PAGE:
A million dollar prize is up for grabs at Barclays Center this weekend, but it's not your traditional prize fight; these athletes will battle it out in the video game Overwatch.
Shay Hernandez spends hours each week in the basement of his home on Staten Island. He moved his room down there so he could set up his gaming computer to play Overwatch: a team-based, first-person, shooter game that he plays with his friends online.
"When I started watching people playing this game, there's just so much about it, like there's so much to learn and I wanted to learn all the depth that's in there so I could understand it fully," said Hernandez who uses the gamer name Brookfield.
Overwatch is one of the top tier esports. Together they're played and watched by almost 300 million people around the world. But if you're thinking it's just kids like Hernandez in their basements, think again.
"You can't cover this as video gamers in their basement play video games, no these are people who are making hundreds of thousands of dollars a year," said Jacob Wolf a staff writer for ESPN who covers esports.
In its first season, The Overwatch League or OWL, is helping make esports mainstream. Players are guaranteed a minimum salary of $50,000 per year and the winning team in the Grand Final will take home a $1 million prize.
"I don't really care that much about money. Competing on stage, I think it's the best experience I've ever had," said Josue Corona of the Philadelphia Fusion who plays under the name eQo. "Looking at this stage, looking at the Grand Finals, I just can't wait to play. It's really fun."
"We see the incomes that the players are receiving and they're impressive, but they're impressive compared to our expectations for what video games ought to be earning somebody," said Ben Fischer who covers esports for the Sports Business Journal. "They're still very small compared to what we expect pro sports players to be making."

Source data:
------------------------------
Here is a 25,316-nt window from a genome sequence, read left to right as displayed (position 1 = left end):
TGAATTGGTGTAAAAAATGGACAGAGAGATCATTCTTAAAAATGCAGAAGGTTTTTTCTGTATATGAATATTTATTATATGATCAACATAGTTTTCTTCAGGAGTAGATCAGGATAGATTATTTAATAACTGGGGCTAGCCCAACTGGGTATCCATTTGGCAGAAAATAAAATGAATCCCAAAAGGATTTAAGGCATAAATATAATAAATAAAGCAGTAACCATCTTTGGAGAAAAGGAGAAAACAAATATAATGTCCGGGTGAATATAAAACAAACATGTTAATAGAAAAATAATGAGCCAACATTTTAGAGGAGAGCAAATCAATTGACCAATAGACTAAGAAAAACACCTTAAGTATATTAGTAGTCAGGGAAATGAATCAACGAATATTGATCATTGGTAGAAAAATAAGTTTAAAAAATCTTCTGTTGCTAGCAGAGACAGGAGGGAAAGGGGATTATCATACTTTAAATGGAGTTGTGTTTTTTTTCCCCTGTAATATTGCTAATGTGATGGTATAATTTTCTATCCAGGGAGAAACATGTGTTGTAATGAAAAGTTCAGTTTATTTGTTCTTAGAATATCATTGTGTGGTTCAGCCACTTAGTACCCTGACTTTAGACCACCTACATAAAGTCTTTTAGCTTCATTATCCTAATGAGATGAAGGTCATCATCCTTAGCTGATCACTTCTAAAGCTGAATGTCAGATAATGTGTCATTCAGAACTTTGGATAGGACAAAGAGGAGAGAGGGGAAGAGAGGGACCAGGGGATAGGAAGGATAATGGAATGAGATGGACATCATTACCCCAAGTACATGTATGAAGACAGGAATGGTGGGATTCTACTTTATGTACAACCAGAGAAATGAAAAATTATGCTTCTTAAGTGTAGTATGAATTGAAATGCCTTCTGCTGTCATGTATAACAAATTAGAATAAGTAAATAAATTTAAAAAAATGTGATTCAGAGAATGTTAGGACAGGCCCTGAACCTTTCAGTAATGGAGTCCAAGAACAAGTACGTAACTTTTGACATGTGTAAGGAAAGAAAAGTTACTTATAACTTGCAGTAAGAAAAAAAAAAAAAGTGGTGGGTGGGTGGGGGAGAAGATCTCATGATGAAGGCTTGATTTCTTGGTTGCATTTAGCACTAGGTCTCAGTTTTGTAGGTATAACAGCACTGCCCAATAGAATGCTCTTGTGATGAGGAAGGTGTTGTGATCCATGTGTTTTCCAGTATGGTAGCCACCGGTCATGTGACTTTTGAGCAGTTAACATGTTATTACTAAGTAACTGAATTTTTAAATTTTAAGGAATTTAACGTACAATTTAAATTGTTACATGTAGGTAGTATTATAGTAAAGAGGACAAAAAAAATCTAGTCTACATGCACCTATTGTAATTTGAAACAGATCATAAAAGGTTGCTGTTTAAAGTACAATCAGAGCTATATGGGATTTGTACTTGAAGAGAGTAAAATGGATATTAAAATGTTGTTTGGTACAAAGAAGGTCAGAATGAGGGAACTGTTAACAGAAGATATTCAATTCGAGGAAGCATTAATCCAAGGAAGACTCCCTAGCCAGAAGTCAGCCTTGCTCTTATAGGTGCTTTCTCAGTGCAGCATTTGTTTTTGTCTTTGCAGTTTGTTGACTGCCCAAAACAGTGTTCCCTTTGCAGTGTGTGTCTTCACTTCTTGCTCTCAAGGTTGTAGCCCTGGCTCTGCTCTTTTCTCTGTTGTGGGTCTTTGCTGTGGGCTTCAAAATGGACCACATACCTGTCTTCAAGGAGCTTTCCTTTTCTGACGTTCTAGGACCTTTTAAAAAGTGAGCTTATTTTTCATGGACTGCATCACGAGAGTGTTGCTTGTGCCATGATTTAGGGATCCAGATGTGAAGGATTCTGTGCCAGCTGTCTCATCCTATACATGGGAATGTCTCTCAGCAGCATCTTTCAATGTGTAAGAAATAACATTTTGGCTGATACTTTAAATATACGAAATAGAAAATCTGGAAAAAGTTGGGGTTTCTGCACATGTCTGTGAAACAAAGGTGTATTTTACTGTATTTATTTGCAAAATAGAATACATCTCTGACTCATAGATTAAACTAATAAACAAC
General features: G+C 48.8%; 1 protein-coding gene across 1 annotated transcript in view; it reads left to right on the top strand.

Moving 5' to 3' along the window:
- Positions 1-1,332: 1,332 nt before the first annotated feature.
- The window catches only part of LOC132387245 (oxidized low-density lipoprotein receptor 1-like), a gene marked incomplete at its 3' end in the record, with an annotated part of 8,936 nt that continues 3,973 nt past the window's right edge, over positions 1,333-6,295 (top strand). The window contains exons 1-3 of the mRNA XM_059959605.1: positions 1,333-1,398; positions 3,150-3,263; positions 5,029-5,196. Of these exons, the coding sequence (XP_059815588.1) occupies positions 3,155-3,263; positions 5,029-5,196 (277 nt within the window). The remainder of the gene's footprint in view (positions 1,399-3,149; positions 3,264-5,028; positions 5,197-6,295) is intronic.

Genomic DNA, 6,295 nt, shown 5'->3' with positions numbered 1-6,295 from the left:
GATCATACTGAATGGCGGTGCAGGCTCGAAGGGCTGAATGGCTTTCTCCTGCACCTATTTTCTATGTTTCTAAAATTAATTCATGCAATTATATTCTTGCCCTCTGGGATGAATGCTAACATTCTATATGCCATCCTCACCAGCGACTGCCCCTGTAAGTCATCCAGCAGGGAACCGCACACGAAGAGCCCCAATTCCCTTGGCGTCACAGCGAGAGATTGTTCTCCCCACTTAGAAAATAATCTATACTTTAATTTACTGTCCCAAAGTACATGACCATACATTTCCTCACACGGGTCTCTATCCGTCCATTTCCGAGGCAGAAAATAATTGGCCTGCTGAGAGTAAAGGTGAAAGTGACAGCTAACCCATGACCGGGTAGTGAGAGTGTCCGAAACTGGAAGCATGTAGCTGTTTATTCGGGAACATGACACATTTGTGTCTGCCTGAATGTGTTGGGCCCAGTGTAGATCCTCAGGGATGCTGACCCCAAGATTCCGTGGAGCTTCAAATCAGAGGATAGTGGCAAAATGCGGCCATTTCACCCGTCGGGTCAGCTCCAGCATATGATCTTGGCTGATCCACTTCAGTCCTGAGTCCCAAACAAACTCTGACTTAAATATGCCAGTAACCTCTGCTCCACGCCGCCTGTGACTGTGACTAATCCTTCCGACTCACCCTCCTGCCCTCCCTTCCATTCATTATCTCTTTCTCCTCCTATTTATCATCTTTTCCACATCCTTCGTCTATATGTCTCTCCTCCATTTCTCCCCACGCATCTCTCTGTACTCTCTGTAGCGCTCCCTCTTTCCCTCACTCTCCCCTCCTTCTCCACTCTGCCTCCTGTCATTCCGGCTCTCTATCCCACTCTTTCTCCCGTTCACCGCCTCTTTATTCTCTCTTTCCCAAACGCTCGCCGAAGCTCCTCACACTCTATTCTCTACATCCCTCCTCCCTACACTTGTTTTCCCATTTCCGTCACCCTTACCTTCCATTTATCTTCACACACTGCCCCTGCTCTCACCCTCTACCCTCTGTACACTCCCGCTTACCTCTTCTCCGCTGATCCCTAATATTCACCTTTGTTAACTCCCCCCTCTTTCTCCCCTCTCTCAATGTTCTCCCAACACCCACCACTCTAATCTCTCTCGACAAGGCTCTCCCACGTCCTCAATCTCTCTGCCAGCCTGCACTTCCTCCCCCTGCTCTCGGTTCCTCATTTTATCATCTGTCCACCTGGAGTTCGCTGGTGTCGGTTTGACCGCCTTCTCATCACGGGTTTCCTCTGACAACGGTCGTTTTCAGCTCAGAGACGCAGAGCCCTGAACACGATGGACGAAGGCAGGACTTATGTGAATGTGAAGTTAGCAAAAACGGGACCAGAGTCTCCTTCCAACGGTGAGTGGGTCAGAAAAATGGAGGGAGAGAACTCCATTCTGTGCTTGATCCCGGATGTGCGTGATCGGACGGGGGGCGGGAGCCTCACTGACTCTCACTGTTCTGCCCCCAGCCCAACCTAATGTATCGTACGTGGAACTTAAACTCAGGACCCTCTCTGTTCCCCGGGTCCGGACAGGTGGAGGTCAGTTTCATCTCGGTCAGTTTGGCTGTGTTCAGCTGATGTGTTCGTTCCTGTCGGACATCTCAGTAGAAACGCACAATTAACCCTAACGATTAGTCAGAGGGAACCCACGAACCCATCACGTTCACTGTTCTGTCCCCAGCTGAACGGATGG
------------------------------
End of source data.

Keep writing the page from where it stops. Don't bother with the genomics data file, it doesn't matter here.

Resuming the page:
But that may not be the case for long. Championship esports events have brought in tens of millions of viewers thanks to fast-paced entertainment that outpaces traditional athletes.
"I'm a massive hockey fan and I watch all of our Flyers games and I love hockey, but at a certain point I started looking at hockey and going 'man, that's kind of a slow paced sport.' And that's how you know esports has got ya." said Tucker Roberts, president of the Philadelphia Fusion.
Roberts' family owns Comcast and the Philadelphia Flyers too.
Outside of great gameplay, Overwatch has found success as a league for two main reasons. First, they draw on experts from traditional sports.
"The NBA, the UFC, they've really hired a lot of the top execs and some of the best people in traditional sports and fused them with the best people they had in esports already," said Wolf.
Second, they chose to use a city-based format for their teams.
"I've heard from so many fans this year that say I've been a gamer my whole life, I've never really been an esports fan. I finally have a reason to care. There's a New York team, there's a Houston team," said League Commissioner Nate Nanzer. "It makes it so much easier to become a fan, it gives you an anchor right away. I've been incredibly encouraged by how quickly that's caught on."
"The day that the New York team came out I didn't know what their roster was, I didn't know who was playing, but I thought that's the best team in the league right there just because it's New York," said Hernandez.
The 17-year-old Staten Islader enjoys the game so much that his mom has started to get in on the action. At first she had few options as her son took the living room TV hostage to watch competitions, but now she's starting to catch on.
"For a while I would just hear moans and groans from Shay and the announcers and I didn't know if it was a good moan or a bad moan but he would explain to me what just happened," said Lori Hernandez. "You're protecting your quarterback or whoever is going in for the attack in this particular game and you're working together."
So it's no wonder why Barclays Center wanted to host the Inaugural Grand Finals where the Philadelphia Fusion will take on the London Spitfire.
"The sport is growing at a rapid pace and we want to be in on the ground floor," said Keith Sheldon, executive vice president of programing for BSE Global, which runs Barclays Center. "Now with this Overwatch event it truly puts us on the global map from an esports perspective."
The event sold out in just two weeks. Shay and his team were among those lucky enough to snag tickets. But now the question is just how big can Overwatch and the rest of esports become?
"I think the big question for esports is, can they sell this place out for a Tuesday night regular season game? That's where they want to get," said Fischer.
That's a feat the Nets and Islanders have yet to accomplish on a regular basis.